With prices ranging from $2 for a kiddie size to $5 for an oversized color-changing plastic cup (which you can bring back for $3 refills), Todd notes that Kona Ice is an affordable treat.

Parked on the side street by my house Wednesday afternoon.

Parked on the side street by my house Wednesday afternoon.

As much as this new businessman raves about the product, it is the fundraising aspect of this company which sold him on purchasing a Kona Ice franchise, the fourth one in Minnesota. Two are based in the Twin Cities metro with the third in Duluth.

Ask Todd to show up at a fundraiser for your school, sports team, nonprofit or such and he’ll cut you a check for 20 percent of his sales before he drives away.

This is where the story of this life-long Faribault resident, without full-time employment since February 2010, gets personal. Todd remembers the kindness of a local businessman who hand-made a uniform for him when he joined the community’s first traveling basketball team. There was no uniform to fit the five-foot, 10-inch tall middleschooler, towering above his teammates, until the kind man stepped up to help.

“I never forgot that,” Todd says.

For that reason, he is eager to give back, to help kids. He’s been a player and a coach, raised two now college-age sons, Marshall and Logan. They will assist with the business as will wife Gail, a Christian day school teacher. He understands fundraising. That giving back to the community proved the pivotal selling point for his mobile franchise which covers the region from south of Owatonna into the Farmington and Lakeville area.

Nationwide, Kona Ice expects to reach $10 million in givebacks to communities in more than 40 states by the end of 2013.

The colorful characters which are part of the Kona story are displayed on the colorful truck.

The characters which are part of the Kona story are displayed on the colorful truck.

Todd also likes the educational aspect of Kona Ice—which offers an app with games for kids—and the fictional storyline of Kona the penguin (from the island of Gooba Jooba) and friends Crabbington, Squawksworth (a parrot), dolphins Splish and Splash, and Solomon the Sun.

This new franchise owner brings experience vending county fair concessions in high school, a background in finance as treasurer at his church, a long-time desire to own a food-related business and an enthusiasm for working with people to Kona Ice Southern Lakes.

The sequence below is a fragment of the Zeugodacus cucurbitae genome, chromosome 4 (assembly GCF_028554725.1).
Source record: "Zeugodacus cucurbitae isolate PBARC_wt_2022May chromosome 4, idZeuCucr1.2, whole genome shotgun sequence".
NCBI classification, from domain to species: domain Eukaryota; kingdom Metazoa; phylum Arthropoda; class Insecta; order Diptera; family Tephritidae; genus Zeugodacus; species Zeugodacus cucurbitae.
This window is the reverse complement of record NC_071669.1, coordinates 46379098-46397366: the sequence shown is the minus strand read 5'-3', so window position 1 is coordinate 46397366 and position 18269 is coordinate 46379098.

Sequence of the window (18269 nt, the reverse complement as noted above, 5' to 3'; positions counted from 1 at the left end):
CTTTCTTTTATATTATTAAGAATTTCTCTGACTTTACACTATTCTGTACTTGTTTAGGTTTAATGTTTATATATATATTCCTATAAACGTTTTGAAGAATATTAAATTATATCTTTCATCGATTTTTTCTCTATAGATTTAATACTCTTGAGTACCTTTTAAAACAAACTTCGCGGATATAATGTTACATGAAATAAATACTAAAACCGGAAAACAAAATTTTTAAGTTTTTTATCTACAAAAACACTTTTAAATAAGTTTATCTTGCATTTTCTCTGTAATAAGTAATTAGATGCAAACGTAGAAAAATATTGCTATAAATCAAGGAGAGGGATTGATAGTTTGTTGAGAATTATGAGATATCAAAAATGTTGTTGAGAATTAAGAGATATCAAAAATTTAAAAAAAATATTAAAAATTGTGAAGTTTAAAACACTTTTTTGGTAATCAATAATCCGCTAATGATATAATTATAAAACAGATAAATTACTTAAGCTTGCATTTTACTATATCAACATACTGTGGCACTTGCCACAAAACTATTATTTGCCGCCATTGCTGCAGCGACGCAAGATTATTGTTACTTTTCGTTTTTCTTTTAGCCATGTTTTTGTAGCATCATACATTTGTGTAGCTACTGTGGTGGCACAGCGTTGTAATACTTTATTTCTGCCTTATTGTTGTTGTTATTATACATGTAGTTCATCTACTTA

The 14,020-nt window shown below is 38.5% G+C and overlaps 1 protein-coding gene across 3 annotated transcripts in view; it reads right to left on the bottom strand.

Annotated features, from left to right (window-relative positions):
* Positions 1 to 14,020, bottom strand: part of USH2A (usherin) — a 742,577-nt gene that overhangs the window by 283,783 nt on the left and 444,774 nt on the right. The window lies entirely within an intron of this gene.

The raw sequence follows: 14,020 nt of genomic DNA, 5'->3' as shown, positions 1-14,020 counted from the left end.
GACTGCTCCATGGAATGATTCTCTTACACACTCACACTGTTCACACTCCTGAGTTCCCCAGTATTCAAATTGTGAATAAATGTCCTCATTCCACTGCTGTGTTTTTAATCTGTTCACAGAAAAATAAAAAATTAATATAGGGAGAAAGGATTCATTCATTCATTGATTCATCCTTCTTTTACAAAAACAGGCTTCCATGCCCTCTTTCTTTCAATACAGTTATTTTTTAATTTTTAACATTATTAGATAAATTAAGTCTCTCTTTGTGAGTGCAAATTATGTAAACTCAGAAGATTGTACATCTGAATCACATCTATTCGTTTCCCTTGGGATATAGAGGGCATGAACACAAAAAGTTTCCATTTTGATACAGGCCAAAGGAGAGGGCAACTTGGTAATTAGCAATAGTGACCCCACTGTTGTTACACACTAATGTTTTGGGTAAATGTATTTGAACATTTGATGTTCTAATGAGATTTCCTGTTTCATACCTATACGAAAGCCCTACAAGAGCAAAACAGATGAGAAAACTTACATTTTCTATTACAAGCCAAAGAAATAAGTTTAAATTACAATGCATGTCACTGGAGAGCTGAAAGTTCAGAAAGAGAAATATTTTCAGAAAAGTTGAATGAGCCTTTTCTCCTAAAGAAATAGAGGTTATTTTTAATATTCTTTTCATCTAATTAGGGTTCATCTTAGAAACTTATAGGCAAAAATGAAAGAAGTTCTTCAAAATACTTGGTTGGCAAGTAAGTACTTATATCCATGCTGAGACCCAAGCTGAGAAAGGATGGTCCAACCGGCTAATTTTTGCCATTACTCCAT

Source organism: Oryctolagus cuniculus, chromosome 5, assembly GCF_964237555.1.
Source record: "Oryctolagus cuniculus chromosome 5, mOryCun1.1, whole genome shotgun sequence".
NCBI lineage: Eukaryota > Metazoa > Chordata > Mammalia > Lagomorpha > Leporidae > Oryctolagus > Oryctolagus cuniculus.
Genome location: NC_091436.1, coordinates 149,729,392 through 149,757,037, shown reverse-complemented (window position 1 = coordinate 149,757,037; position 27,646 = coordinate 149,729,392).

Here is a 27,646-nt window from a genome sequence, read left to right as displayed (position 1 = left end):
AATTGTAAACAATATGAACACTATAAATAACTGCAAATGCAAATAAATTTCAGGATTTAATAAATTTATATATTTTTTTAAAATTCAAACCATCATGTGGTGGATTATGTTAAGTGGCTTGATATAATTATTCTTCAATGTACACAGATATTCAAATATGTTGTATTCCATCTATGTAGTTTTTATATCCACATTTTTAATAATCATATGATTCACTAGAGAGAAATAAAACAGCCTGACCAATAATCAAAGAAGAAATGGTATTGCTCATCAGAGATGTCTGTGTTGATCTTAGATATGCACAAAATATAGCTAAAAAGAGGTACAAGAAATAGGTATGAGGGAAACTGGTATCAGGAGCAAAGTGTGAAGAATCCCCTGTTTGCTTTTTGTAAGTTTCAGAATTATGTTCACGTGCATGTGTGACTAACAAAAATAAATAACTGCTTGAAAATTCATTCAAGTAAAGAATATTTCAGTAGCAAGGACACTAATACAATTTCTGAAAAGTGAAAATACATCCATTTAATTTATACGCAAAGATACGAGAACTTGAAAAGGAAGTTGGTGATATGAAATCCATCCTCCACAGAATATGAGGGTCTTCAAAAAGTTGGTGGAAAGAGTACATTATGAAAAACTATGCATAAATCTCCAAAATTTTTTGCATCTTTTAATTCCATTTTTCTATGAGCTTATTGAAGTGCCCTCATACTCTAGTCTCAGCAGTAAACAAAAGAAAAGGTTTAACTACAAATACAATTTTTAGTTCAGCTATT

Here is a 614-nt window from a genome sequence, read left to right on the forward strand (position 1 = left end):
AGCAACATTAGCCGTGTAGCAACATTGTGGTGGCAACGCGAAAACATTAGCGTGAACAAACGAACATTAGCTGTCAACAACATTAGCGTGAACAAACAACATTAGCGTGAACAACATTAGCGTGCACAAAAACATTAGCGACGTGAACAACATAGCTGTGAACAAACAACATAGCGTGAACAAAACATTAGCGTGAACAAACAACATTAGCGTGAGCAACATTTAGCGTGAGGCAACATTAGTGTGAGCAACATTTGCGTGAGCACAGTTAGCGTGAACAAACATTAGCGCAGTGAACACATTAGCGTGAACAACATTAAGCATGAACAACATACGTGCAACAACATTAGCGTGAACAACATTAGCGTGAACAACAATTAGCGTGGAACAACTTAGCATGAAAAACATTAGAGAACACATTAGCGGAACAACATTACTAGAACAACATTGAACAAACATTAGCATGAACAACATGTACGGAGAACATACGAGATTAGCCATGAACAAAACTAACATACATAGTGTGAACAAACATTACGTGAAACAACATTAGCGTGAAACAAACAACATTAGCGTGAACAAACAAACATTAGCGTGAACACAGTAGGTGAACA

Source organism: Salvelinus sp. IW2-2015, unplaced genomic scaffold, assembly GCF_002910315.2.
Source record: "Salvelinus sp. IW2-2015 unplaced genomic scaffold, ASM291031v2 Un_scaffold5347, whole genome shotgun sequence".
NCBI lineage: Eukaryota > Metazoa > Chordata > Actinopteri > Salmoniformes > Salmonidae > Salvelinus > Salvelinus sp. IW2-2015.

Todd advises customers to count to three as they dispense flavor onto the ice, to get the right amount of flavoring.

Todd advises customers to count to three as they dispense flavor onto the ice, to get the right amount of flavoring.

Just days into vending, Todd’s already served Kona Ice at a daycare graduation—driving across town to get his truck, tempering his ice to April snowfall snowball consistency and arriving within 50 minutes of getting the request.

Mostly, he’s meandering through Faribault neighborhoods, like mine, with that “beautiful billboard” of a truck, introducing adults and kids alike to Kona Ice.

Enjoying her Kona Ice.

Enjoying her Kona Ice.

He revels in customers’ first-bite “wow” reactions like:

“Holy cow, this really tastes good.”

“Outstanding.”

“Amazing.”

Flavor jugs and dispensing system inside the truck.

Flavor jugs and dispensing system inside the truck.

FYI: To book Kona Ice Southern Lakes for your next fundraiser, contact Todd at tcarver@kona-ice.com or call (507) 330-4514. Please tell Todd I sent you.

Click here to reach the company website and learn more details about every aspect of Kona Ice.

Click here to reach the Facebook page of Todd’s Kona Ice business.

© Copyright 2013 Audrey Kletscher Helbling

 

Fill the grain bin in Dennison October 6, 2011

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SO, TODAY WE’RE GOING to talk signs. Not just any signs, but those homemade signs you find in rural Minnesota.

Chances are, no matter where you live, you drive or walk by creative signage every day and don’t give it a second thought. The signs have simply become part of your landscape. You fail to notice either the messages or the art.

And, yes, signs fall into my definition of art.

But then one day an outsider like me comes to town. And I view your town with fresh eyes. I notice the details—the windows and doors, the wood and brick, and the signs that define your community.

Main Street in Dennison, from city hall north.

That is how I happened upon a unique fundraising sign in Dennison, a community of 168 which straddles the Rice/Goodhue county lines in southeastern Minnesota. My husband and I stopped in Dennison while on a Sunday afternoon drive to view the fall colors in the Sogn Valley area.

There, along Goodhue County Road 9, the main east-west road through town, I found this sign appropriately placed by the Farmers State Bank.

Fronting the road and the bank, this sign tracks contributions to the park fund.

Now, whoever dreamed up this sign deserves some type of recognition for effort and creativity.